Ruth Davidson, the Leader of the Scottish Conservatives, has called on the party to unite behind Theresa May, the Prime Minister, after a difficult political week.

Speaking on Nick Robinson’s Political Thinking, Davidson said:

“I would tell my party to get its house in order, get together, knuckle down and make sure our first, last and only commitment is to the country that we are incredibly lucky to serve and we should never forget that”.

Speaking about what would happen if there was a new leader:

“I think the instability would be very difficult if that were to happen, but I don’t think it will”.

Talking of former male Cabinet Ministers talking the Prime Minister down, Davidson said:

“She’s the Prime Minister of this country, none of you made it that far, so put up, shut up, get off the stage and get back to governing”.

Grant Shapps Claims 30 Tory MPs Back Theresa May’s Resignation

Grant Shapps, the former Conservative Party chairman, has said that some former Conservative cabinet ministers believe that Theresa May, the Prime Minister, should stand down. May’s position has been weakened since the General Election and speaking on BBC Radio 4’s Today Programme, Shapps said that the party should “stop burying its head in the sand”.

Shapps indicated that there were thirty MPs who would support Theresa May standing down, but he admitted that there were no current Cabinet Ministers calling for her resignation. The move comes days after a difficult Conservative Party conference speech where the Prime Minister struggled with a cold and a problematic stage backdrop.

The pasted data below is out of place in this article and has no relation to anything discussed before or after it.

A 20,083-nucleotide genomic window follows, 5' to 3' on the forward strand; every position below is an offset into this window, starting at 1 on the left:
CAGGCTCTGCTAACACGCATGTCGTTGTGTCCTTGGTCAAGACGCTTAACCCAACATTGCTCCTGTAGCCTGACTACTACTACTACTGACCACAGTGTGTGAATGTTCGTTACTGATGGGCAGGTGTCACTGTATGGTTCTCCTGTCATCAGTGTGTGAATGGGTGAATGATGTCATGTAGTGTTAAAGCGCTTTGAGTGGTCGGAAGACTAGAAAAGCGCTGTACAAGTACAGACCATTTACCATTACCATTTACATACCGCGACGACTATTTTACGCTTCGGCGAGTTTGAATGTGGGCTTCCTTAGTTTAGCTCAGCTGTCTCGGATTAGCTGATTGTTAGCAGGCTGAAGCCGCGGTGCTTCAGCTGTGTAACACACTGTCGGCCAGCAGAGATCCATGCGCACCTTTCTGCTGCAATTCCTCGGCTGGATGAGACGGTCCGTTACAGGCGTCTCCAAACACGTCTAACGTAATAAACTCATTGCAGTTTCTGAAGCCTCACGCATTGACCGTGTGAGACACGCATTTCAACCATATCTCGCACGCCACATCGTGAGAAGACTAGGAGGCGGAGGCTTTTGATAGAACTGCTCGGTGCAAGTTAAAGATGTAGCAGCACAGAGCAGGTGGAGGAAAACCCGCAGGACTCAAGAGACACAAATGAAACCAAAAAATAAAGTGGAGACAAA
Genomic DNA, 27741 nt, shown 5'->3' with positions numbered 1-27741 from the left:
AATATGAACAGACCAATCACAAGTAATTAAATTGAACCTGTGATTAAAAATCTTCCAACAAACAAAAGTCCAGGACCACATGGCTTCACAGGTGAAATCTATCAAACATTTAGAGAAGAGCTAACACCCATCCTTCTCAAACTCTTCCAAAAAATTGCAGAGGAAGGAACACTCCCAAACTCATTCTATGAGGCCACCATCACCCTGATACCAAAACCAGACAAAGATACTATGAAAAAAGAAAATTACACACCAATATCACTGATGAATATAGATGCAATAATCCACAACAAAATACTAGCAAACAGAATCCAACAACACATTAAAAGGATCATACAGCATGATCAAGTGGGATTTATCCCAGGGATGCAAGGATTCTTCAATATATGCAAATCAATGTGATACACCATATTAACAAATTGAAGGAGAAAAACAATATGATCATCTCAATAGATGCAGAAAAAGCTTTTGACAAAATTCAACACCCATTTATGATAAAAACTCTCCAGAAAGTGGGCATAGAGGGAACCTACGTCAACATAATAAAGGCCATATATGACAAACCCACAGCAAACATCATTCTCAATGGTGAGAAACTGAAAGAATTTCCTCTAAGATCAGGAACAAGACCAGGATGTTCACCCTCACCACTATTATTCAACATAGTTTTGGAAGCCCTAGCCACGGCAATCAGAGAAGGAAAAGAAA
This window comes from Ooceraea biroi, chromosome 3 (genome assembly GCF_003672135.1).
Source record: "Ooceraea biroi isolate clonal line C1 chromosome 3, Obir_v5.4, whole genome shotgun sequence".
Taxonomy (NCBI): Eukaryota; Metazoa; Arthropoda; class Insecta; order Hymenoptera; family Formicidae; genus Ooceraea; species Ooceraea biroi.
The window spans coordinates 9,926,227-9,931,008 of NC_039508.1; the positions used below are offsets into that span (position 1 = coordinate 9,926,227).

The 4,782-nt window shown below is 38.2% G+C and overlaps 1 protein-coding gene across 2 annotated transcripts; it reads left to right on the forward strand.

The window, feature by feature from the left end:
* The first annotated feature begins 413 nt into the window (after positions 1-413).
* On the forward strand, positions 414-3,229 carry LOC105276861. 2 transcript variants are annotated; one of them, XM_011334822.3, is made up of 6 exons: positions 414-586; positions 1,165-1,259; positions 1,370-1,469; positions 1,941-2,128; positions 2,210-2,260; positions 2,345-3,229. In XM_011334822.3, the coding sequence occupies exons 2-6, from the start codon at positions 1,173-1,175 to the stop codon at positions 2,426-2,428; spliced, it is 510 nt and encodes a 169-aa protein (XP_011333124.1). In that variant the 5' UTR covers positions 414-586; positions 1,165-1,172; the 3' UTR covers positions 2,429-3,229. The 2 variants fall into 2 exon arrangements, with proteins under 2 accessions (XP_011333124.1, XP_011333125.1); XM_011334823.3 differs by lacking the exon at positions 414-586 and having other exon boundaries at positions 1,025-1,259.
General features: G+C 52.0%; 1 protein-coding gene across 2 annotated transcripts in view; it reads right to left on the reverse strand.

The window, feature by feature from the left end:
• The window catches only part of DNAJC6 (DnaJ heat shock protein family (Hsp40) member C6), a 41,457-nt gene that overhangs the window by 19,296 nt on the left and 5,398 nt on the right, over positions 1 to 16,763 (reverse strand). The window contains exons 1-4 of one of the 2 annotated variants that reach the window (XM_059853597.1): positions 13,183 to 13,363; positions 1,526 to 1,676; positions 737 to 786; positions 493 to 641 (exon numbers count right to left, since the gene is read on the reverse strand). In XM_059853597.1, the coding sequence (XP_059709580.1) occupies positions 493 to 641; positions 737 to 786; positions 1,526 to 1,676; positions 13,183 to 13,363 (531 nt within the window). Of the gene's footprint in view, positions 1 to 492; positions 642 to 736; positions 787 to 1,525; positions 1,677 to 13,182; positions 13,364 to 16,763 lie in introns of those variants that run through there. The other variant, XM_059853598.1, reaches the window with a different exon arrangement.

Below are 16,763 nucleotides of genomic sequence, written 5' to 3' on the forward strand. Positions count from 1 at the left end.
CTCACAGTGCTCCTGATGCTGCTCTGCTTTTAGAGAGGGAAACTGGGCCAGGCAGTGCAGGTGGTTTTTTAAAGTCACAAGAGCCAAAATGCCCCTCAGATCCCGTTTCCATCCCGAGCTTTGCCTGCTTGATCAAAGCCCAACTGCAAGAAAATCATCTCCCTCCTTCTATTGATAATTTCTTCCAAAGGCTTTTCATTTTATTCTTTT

DUP to Vote Against Government on NHS Pay

Arlene Foster, the leader of the DUP, has confirmed that her party intends to vote with the Labour Party on amendments relating to NHS pay and tuition fees. The vote, which is expected to take place next week, would be the first time that the DUP have failed to support the Government since the coalition which was formed following the 2017 General Election.

The votes will not be binding on the Government, meaning that the official agreement between the Conservative Party and the DUP won’t be broken.

Conservative MPs urged by the Party to Support the Government’s Brexit Strategy

Conservative MPs have been urged by the leadership to back the party’s Brexit Bill in the House of Commons or risk Jeremy Corbyn becoming Prime Minister. The second reading of the Bill will take place on Thursday and some Conservative backbench MPs have privately expressed concerns that they are being discouraged from making amendments to the Bill.

David Davis, the Secretary of State for Leaving the European Union, said on BBC 1’s Andrew Marr programme:

“Everything that is significant in terms of changes will be done in separate primary legislation, on immigration, customs you name it. This bill is about ensuring continuity. Every MP, whether leaver or remainer, should support this bill”.

The Guardian newspaper noted:

“Other Conservative MPs reacted angrily to demands from No 10 that they should not seek to table amendments to the repeal bill when it reaches committee stage in October. Should any pro-remain Tories table amendments that call for the option for the UK to remain in the single market or customs union, they are likely to attract cross-party support from Labour and Liberal Democrat MPs”.